Head Start will re-open in a refurbished Lee Davis Community Resource Center in Tampa on May 30, becoming the first one-stop shop center for Head Start and Hillsborough County social services for all ages.

The innovative center will house two state-of-the-art Head Start classrooms with smart boards, or large boards used with reading software, and will accommodate 40 children ages 3 to 5, says Mimi Jefferson, Manager of Education Administration.

Its administrative staff also will be on site at 3402 N. 22 St. Kiosks in front will let visitors access social service and Head Start applications.

“It will be open to the public also to come in and do after-hours activities,” says Dr. Jacquelyn Jenkins, Head Start Department Director.

Parents can enroll eligible children for Head Start online. The program runs from 7 a.m. to 5:30 p.m. Monday through Friday year round.

Head Start is relocating to Lee Davis from the West Tampa Head Start Center at 1129 W. Main St., where it was inside the Tampa Housing Authority. About six staff members will be moving as well.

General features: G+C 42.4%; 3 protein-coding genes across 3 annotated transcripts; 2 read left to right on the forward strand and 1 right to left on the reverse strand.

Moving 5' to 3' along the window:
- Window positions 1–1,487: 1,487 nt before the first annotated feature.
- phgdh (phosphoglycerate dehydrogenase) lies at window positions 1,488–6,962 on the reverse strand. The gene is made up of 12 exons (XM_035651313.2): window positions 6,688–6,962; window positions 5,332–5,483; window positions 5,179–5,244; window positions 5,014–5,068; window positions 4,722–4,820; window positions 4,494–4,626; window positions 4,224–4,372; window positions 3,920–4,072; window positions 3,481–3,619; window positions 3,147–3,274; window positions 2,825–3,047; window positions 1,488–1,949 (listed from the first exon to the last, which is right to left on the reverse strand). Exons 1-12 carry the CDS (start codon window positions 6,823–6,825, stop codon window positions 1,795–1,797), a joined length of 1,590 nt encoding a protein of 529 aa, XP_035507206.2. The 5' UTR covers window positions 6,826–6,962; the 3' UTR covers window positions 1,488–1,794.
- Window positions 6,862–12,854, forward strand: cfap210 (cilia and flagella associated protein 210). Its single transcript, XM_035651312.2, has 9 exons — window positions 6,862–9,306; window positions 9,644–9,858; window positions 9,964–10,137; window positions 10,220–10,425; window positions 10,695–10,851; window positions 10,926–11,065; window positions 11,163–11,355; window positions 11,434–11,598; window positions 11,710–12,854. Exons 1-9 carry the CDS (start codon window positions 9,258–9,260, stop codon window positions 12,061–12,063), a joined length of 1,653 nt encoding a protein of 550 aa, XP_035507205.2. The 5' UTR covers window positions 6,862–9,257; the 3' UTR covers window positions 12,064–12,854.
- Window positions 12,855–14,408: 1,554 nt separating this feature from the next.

Audrey Ziegler, Director of Hillsborough County’s Social Services Department, says Lee Davis hopefully will serve as a model for multi-purpose uses “under one roof.”

“At Lee Davis, we will have Head Start, Aging Services, Social Services and Healthy Living. We will also be having a Public Library Computer Lab,” she says.

Flexible meeting space also is planned.

The new Healthy Living space will serve center clients and Hillsborough County HealthCare plan enrollees with exercise programs, exercise equipment, health education classes, nutrition consultation, mobile health screenings and more, says Gene Early Jr. Department Director for the county’s Health Care Services Department.

“The program will emphasize preventive health, disease management, weight loss, mental health early intervention, health education, nutrition and physical exercise and movement, offering these residents information and options to help them live healthier lives,” he adds.